Hopefully, the apex higher education regulator – the University Grant Commission upon receiving several reports of the suffering of students and faculty members in some of the leading institutions of the country and witnessing the surge in caste-based discrimination has urged the universities and colleges to prevent such incidents. In this regard, UGC in its letter dated 14th September 2020 instructed the institutions to ensure that the officials and faculty members must avoid any act of discrimination against SC/ ST/ OBC students on grounds of their social origin.

Reports suggest that India’s 200 million Dalits, who are on the lowest rung of an ancient caste hierarchy, still struggle to access education and jobs six decades after India banned caste-based discrimination and introduced minimum quotas to boost their representation. Thus, the government has to develop policies aimed at the social and economic advancement of the Dalit population. Even though the Constitution of India, the supreme law of the country, guarantees equal entitlement over fundamental rights to everyone and to materialize this there exist specific legislations, but the ground reality leaves much to be desired. India’s caste system is perhaps the world’s longest surviving social hierarchy. 

Traditional scholarship has described this more than 2,000-year-old system within the context of the four principal varnas, or large caste categories. In order of precedence, these are the Brahmins (priests and teachers), the Kshatriyas (rulers and soldiers), the Vaisyas (merchants and traders), and the Shudras (labourers and artisans). A fifth category falls outside the varna system and consists of those known as “untouchables” or Dalits; they are often assigned tasks too ritually polluting to merit inclusion within the ancient Varna system. All ancient authorities concurred that caste was assigned to a person at birth and could not be changed; with each caste was associated a profession, and all castes were arranged in a hierarchy.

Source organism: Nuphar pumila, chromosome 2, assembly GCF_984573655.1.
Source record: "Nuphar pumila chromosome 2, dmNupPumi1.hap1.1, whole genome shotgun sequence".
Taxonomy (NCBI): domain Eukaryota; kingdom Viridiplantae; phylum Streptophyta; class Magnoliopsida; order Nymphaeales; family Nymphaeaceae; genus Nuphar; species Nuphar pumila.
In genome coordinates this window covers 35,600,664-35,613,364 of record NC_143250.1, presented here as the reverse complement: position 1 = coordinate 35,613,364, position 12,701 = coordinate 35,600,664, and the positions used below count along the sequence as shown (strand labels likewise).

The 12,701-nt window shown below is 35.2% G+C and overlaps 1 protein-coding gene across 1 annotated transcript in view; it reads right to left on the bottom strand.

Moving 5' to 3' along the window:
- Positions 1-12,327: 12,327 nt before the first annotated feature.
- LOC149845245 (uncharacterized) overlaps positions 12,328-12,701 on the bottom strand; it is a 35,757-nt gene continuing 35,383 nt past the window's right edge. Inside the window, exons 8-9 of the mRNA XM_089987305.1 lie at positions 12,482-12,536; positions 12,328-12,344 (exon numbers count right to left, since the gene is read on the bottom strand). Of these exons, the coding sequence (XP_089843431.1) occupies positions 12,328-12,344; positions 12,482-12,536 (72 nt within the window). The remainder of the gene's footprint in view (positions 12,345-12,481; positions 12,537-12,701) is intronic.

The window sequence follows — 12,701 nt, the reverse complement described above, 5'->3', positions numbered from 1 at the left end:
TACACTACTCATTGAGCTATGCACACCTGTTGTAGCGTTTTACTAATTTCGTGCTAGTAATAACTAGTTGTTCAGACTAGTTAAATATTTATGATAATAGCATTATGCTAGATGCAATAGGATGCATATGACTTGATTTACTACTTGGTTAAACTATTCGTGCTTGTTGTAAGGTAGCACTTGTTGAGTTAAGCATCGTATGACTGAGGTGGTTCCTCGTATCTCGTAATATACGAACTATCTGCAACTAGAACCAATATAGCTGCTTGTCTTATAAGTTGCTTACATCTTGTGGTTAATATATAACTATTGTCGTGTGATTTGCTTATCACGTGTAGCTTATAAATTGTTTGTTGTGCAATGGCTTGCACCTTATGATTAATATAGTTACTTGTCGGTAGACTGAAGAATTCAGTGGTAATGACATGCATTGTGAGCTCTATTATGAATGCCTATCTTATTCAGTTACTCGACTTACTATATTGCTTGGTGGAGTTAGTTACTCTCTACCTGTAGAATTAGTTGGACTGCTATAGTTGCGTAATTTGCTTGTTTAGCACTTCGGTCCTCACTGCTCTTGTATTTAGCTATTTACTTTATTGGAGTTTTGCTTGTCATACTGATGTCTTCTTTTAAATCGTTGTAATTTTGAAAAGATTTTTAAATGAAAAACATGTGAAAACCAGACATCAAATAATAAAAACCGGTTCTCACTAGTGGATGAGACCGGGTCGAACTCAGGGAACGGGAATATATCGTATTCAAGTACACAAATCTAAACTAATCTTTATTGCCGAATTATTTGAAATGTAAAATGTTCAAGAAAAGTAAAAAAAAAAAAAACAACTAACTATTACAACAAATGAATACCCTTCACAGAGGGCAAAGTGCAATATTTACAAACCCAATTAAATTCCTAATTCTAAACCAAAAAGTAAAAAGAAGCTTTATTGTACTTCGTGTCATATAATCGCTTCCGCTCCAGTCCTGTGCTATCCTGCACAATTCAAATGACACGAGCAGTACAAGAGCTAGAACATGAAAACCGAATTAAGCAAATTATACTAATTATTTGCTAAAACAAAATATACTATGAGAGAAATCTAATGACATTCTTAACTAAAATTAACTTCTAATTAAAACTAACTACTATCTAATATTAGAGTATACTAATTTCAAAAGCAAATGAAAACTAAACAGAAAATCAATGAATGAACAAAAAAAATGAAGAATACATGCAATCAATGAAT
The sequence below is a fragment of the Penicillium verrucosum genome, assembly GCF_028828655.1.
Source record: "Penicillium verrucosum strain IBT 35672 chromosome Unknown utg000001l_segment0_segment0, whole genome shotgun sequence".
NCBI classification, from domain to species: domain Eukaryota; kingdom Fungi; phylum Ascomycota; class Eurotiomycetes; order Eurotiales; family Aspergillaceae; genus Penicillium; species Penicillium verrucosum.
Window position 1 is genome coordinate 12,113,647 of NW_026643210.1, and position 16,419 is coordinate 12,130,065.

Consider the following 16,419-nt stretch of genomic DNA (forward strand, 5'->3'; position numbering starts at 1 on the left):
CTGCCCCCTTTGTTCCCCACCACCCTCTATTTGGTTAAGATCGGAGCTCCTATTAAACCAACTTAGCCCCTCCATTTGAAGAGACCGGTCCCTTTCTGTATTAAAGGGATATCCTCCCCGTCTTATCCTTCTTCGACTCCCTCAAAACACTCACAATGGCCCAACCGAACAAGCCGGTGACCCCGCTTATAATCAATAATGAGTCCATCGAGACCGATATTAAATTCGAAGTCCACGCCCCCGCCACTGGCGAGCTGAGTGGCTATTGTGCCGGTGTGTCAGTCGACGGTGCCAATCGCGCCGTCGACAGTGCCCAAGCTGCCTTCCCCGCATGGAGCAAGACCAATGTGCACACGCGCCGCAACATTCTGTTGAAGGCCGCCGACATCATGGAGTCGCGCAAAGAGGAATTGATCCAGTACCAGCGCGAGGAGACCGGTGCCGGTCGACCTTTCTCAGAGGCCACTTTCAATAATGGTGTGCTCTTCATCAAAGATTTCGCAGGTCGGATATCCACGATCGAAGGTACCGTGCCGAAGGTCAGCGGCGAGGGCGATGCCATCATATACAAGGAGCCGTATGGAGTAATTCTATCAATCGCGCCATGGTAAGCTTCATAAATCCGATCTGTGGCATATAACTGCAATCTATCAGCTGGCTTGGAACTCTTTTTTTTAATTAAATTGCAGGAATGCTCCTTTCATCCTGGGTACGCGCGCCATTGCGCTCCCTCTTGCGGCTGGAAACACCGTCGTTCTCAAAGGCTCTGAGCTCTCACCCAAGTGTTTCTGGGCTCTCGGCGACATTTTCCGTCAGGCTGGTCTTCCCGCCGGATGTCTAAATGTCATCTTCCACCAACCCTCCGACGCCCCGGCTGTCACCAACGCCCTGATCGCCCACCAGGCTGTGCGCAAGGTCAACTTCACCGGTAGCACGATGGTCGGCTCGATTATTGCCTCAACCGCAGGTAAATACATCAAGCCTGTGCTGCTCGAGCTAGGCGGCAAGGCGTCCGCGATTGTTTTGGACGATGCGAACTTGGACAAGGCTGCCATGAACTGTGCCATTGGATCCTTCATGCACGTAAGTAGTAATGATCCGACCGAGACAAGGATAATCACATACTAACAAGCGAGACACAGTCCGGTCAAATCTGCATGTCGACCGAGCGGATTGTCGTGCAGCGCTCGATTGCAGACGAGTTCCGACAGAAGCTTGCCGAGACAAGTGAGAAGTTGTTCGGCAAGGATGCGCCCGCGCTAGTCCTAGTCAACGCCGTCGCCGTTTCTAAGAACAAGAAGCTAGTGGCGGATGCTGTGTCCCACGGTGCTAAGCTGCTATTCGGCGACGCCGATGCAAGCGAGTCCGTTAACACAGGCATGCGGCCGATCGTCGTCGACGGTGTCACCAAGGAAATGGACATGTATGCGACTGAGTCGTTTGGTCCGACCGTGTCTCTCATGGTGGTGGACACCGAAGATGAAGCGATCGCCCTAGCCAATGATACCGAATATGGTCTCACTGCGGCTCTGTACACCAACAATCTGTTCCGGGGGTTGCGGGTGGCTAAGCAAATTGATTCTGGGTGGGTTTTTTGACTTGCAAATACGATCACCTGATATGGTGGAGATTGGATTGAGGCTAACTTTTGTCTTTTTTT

Here one must note that the caste system has its repercussions on access to education, high drop-out and lower literacy rates among lower-caste populations. But they have rather simplistically been characterized as the natural consequences of poverty and underdevelopment. Mohanan’s case is significant as her resistance has made her one of few Dalits able to achieve some justice in a system rife with casteism. Moreover, this young lady has turned out to be a source of true inspiration for those Dalit students who dream of pursuing higher education. However, the other side of the coin says that though now hailed as a success story, Mohanan’s struggle is a telling example of how the spirit of the constitutional promises is diluted. Thus, at present, it is important to ensure adherence to the Constitution that to not just as a mere legal exercise but in substance and spirit.